m. c. de marco: To invent new life and new civilizations...

Islands in the Seventies

At Boskone this weekend I blamed my lack of writing on a lack of reading. Perhaps to punish myself, I picked up the free NESFA Press books, plus a couple of used paperbacks from the freebie tables. Rather than standing around listening to other people smof, I decided to read one of them, Islands by Marta Randall (Pyramid Books, 1976).

I finished it Monday, and decided to review it Tuesday after I had spent some time separating my blog archives into original posts vs. linkblog posts, and noticed that all my recent long posts were about computing instead of writing.

I googled the book wondering if it was even out there, and was surprised to find 3 reviews of it already on Goodreads, one of which linked to a much more extensive review. More surprising still, the Goodreads edition info showed the cover from a 1980 reprint, and listed another reprint in 1999 plus various e-book editions. Marta Randall herself turned out to be the first female SFWA president; Islands was her first novel, but she went on to write more.

Both the reviews and the blurbs on newer editions of the book give away much of the ending, such as it is, but I was fortunate to have found the original paperback with the Vincent Di Fate cover and a less revealing blurb. I’ll try to avoid major spoilers as well.

The story of our aged heroine Tia is told in alternating chapters of her living a lonely life as the only mortal among perpetually young immortals, and chapters flashing back to events of her youth. She ran away from a boyfriend, Paul, when her routine immortality treatments failed in her youth, and mysteriously invites Paul back into her current life, which consists of diving for pre-apocalypse artifacts from a large but only lightly crewed futuristic ship. She doesn’t have a good reason for her hobby, nor for bringing Paul back into her life.

Maybe because it was the Seventies, the immortals (and our unwonted mortal heroine) spend most of their time having amazing but meaningless sex. It takes some time and explicit telling to discover that Tia was not in love with Paul but was in love with another man she met on the Moon, whom she left just as abruptly as she left Paul (and as abruptly as she had left her friends in the misfit colony in Australia, in an unrelated flashback). Reviews to the contrary, she does rekindle her relationship with Paul in the (apparently polyamorous) present, but is ultimately disappointed by it.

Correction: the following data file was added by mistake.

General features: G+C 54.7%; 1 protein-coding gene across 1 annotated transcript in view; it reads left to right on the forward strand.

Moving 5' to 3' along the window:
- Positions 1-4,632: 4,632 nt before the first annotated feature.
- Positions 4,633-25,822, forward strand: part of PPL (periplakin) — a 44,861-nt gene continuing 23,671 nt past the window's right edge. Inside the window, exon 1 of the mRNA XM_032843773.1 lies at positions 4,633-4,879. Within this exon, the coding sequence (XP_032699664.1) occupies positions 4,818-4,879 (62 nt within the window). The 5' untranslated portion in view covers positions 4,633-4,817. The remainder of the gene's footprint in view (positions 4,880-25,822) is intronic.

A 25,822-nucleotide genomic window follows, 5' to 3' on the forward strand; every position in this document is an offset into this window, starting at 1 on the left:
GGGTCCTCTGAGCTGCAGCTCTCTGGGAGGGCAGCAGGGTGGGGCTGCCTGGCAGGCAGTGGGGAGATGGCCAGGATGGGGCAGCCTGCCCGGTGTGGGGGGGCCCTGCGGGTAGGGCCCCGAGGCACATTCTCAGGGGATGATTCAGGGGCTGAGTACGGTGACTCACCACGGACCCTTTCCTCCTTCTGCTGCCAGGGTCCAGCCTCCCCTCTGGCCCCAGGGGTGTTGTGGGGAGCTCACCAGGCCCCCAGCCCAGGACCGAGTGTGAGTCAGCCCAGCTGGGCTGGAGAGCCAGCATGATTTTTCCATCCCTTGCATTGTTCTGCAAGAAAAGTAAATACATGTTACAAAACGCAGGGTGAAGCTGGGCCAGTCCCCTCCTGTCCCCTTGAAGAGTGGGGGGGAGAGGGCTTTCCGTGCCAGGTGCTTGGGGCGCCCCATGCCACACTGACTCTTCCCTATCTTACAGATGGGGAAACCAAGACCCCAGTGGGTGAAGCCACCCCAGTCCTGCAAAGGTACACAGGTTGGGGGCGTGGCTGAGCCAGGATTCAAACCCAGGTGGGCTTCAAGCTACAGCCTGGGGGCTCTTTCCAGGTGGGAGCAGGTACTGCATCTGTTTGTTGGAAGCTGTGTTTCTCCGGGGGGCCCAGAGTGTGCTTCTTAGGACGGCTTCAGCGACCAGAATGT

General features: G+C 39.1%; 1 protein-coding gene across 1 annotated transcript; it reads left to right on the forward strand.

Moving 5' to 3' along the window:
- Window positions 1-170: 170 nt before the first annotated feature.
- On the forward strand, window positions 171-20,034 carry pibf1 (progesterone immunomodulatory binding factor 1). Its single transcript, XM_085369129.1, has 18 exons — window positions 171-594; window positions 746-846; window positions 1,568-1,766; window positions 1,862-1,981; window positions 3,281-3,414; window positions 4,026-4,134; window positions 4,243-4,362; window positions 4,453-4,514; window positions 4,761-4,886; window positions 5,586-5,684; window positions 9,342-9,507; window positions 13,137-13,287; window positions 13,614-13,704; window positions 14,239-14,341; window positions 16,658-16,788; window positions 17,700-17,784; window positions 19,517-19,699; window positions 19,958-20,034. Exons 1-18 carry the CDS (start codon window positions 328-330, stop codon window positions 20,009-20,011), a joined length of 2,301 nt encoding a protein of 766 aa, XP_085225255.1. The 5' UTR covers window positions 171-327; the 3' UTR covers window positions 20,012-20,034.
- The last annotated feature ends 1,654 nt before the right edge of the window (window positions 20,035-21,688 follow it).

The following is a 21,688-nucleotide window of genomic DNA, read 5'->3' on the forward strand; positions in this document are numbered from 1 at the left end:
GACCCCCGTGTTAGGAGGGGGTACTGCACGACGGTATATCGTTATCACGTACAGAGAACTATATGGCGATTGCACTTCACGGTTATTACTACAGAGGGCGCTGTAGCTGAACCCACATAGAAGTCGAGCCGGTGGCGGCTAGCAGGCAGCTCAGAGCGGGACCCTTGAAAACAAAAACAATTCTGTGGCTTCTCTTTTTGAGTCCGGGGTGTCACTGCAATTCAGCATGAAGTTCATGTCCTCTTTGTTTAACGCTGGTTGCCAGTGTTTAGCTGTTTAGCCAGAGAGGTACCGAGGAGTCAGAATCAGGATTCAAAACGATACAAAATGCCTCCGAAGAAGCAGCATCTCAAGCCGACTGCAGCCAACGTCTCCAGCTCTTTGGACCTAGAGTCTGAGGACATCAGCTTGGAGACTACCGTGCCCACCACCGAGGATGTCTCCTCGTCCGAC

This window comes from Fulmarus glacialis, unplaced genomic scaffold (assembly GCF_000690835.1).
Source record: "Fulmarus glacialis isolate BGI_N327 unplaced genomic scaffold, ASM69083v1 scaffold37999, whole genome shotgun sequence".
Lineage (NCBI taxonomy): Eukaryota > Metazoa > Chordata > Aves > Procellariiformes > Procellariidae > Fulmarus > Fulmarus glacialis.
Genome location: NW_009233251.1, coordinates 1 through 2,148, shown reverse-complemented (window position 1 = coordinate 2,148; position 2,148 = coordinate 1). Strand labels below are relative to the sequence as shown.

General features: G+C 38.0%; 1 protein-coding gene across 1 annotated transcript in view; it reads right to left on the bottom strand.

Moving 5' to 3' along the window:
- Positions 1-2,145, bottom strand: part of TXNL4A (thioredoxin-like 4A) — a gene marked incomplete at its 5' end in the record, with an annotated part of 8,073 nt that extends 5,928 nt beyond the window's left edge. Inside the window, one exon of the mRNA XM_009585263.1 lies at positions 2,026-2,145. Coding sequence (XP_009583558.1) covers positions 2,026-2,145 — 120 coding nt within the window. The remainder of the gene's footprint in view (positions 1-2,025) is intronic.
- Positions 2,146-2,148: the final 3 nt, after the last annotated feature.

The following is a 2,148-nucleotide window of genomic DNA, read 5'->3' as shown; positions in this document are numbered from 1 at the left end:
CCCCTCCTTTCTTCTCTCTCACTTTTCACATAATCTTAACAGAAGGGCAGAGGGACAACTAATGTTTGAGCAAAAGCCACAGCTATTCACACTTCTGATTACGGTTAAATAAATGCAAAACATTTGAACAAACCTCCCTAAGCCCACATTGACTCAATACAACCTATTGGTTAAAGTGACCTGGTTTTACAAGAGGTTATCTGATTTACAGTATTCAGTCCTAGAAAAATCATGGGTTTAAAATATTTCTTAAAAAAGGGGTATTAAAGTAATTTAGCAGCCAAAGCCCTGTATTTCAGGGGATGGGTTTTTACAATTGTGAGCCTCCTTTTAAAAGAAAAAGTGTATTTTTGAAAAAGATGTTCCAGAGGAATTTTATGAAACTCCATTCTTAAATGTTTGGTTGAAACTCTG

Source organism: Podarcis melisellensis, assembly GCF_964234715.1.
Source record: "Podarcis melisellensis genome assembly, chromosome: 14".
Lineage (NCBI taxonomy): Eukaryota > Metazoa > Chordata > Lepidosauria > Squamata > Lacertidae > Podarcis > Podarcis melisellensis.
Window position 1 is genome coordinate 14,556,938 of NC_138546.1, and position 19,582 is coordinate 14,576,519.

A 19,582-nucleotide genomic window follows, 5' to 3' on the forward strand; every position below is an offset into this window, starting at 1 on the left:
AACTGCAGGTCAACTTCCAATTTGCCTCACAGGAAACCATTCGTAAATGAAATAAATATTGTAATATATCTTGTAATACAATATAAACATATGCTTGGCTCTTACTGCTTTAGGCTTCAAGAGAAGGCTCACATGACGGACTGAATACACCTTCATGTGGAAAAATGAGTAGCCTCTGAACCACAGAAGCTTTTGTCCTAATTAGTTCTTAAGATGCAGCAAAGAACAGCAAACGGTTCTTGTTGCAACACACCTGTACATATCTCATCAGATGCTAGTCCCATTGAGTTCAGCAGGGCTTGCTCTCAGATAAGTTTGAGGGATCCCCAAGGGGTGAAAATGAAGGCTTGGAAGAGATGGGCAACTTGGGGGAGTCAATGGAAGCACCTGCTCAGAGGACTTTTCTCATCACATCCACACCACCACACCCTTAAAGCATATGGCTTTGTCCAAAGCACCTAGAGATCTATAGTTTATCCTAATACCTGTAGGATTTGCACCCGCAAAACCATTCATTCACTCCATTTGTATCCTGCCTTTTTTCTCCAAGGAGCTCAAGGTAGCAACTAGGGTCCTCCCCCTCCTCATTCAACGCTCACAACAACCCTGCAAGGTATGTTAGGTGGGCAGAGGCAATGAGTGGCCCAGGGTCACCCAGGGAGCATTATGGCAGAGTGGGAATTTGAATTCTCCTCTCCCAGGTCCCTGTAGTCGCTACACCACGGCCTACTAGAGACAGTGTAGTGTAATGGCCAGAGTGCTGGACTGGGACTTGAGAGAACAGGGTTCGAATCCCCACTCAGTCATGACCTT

The unnatural relations between the perpetually young Paul and abhorrently aged Tia exacerbate Tia’s conflicts with her crewmates, though the underlying nature of those conflicts are only partly revealed by the end. Tia’s mortal recklessness is an even larger source of conflict, especially once she discovers a mystery beneath the sea that only she is willing to risk investigating.

Under the sea the story takes a right turn into the mystical; even the immortality process that failed on Tia is revealed to be only partly scientific and not entirely understood. Though it has its tense and action-packed moments, the ending is best left in the Seventies from whence it sprung. Its mysticism is far more for forgivable than its failure to tie together the threads of Tia’s life by anything more than authorial mystical fiat.

Islands is a quick read, with interesting characters, good pacing, and a unique mingling of science and mysticism that harkens back to the World of Null-A and other, more convincing forays into soft science fiction. It fails, I think, on world-building; while the immortals' fear of anything risky is quite realistic, their static youth culture, uniformly meaningless sex, and total detachment from their children (briefly shown in a flashback to Tia as an emancipated 14-year-old) are not realistic at all. One must postulate an emotional retardant effect to the procedure that confers immortality to make any sense of these perpetually immature characters—one with no grounds in the text itself.

I missed a panel at Boskone about science fiction that withstands the test of time, and this novel seems like a good example of failing that test. If only a native of the Seventies can be enthusiastic enough about your ephemeral notions of sex, family, mysticism, etc., to suspend disbelief about the world of your Seventies novel, then you’re going to fail the test of time. But it may be worth it to fail a future test in return for sales and recognition during the Seventies themselves.